What Do You Know About The History Of Pop-up Cards?
Pop-up cards are an interesting combination of typical greeting cards and paper engineering techniques which change two-dimensional greeting into three-dimensional models. These cards are enjoyed by both children and adults.
History Of Pop-up Cards
In 1860, Luther Meggendorfer was the one who took advantage of the development of the German printing industry. He was famous for making books with opened pop-ups, panoramas and mechanical pull tabs. The pop-up card industry and paper dolls grew strongly in the Victorian Age. The cards were developed to feature hand painting, ribbon, opening doors or shutters that revealed rivets and second layers for supporting and mechanical motion.
World War I and II saw a pop-up card scarcity. Then these cards enjoyed a rebirth during the 1980s due to Japanese kirigami and origami became popular. Today, a handmade vintage pop-up is a treasure.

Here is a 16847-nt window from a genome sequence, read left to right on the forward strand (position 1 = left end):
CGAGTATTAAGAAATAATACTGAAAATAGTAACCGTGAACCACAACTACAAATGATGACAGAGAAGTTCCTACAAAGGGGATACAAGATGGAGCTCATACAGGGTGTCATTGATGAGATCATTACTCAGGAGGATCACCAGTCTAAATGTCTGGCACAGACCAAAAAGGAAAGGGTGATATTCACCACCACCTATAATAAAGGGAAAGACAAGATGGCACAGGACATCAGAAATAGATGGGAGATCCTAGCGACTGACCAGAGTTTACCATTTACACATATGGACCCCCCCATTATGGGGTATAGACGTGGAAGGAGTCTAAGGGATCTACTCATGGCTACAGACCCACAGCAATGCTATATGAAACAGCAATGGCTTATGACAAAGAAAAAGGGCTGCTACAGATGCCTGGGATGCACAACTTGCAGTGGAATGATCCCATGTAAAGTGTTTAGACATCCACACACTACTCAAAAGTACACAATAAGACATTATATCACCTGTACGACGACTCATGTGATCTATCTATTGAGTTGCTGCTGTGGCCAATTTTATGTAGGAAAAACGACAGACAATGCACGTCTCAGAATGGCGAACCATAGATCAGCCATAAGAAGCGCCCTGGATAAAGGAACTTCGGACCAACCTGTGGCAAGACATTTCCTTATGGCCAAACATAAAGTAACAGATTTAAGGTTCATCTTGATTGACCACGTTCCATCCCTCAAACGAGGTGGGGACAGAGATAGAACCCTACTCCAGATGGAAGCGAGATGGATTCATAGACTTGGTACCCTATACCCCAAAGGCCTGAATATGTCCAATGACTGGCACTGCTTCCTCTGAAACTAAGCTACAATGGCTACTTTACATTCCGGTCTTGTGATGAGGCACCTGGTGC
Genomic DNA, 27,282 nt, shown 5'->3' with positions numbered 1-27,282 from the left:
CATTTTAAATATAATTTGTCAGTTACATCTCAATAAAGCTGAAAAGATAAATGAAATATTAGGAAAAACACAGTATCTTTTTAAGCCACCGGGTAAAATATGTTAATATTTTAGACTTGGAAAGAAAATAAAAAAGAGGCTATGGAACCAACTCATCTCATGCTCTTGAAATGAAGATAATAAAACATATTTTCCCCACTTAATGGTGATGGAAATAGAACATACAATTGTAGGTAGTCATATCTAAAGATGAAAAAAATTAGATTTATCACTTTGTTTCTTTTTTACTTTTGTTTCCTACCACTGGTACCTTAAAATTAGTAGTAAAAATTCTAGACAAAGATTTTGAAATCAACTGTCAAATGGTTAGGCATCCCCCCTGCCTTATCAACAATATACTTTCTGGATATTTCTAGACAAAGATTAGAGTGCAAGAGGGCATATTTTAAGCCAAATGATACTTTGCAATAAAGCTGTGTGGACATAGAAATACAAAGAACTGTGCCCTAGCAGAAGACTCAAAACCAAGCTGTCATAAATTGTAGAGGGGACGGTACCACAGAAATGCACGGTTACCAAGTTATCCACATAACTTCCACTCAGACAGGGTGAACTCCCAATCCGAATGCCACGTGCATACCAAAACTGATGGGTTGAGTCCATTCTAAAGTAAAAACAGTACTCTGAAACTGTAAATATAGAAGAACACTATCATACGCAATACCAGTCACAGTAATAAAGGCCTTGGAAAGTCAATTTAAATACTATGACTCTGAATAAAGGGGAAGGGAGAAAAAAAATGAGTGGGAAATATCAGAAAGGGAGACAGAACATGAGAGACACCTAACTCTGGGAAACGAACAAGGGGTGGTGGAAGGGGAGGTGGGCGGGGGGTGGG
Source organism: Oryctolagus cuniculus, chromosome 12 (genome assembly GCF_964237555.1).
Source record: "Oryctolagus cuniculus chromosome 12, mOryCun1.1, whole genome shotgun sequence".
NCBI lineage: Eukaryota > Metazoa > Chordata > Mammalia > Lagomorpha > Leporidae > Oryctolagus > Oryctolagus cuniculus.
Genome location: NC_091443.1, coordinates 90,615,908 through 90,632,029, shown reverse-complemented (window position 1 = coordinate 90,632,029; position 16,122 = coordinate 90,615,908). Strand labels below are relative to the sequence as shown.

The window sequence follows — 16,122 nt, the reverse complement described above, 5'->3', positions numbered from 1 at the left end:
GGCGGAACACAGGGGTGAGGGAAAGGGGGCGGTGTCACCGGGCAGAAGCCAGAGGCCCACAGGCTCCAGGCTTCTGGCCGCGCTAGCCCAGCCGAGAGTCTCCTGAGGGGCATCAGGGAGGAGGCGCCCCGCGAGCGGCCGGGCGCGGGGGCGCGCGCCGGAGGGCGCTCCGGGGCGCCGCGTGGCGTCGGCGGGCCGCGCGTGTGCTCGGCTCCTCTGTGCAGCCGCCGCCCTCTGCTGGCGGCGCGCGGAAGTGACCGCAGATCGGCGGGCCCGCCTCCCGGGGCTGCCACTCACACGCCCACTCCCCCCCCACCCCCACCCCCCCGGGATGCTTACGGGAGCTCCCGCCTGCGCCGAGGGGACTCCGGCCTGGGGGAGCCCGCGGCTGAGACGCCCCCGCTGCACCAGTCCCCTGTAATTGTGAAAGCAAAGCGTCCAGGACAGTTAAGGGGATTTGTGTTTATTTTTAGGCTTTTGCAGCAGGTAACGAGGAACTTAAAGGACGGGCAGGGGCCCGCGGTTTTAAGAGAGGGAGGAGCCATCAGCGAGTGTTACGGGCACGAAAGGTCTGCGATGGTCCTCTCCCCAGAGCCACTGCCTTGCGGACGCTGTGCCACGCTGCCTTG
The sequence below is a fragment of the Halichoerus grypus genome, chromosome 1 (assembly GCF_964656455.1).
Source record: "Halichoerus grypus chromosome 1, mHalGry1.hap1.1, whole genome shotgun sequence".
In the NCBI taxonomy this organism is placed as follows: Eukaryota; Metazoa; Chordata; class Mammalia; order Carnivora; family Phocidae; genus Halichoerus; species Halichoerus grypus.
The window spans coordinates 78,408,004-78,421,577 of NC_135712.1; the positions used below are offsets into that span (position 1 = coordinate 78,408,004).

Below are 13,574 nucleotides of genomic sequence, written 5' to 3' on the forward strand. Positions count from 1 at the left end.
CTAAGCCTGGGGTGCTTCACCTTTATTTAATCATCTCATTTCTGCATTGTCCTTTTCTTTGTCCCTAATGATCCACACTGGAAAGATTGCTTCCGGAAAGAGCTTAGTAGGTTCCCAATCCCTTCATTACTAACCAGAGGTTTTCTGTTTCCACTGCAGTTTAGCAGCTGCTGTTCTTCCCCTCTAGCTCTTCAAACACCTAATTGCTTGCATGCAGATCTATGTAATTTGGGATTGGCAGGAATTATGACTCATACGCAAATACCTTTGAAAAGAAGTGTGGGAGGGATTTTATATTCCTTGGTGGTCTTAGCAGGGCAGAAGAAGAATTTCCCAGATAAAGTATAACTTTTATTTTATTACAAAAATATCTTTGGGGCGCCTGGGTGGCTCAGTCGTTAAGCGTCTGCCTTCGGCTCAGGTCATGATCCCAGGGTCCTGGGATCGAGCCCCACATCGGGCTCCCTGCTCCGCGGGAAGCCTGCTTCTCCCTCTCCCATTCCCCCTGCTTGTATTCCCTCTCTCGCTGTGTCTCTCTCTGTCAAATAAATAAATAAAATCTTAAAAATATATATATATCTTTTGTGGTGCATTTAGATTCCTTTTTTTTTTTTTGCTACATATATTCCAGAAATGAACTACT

Features Of Pop-up Cards
Pop-up cards have been made to include some features of multiple pop-up layers, die cuts, pulls tabs, and add-ons such as rhinestones pressed flowers and even lace. Three-dimensional structures evoke stronger reactions than simple two-dimensional greeting cards. Some of them even have elements which slide or flip, while other cards have hidden flaps that only the keenest one will notice. This element of discovery leads to its popularity among anyone who is curious.
With 3D pop-ups, a sense of depth is created when someone opens these cards. Some seduced instantly by these effects will spend a lifetime collecting the cards.
Pop-up cards can be handmade in any size. The size of the card when closed may become unimportant when it open, and the recipient will be surely surprised by the suddenly much larger volume of the card.
Some artists have invented new techniques to make pop-ups. Some also make pop-up books. While many consider being a hobby, others have made into a career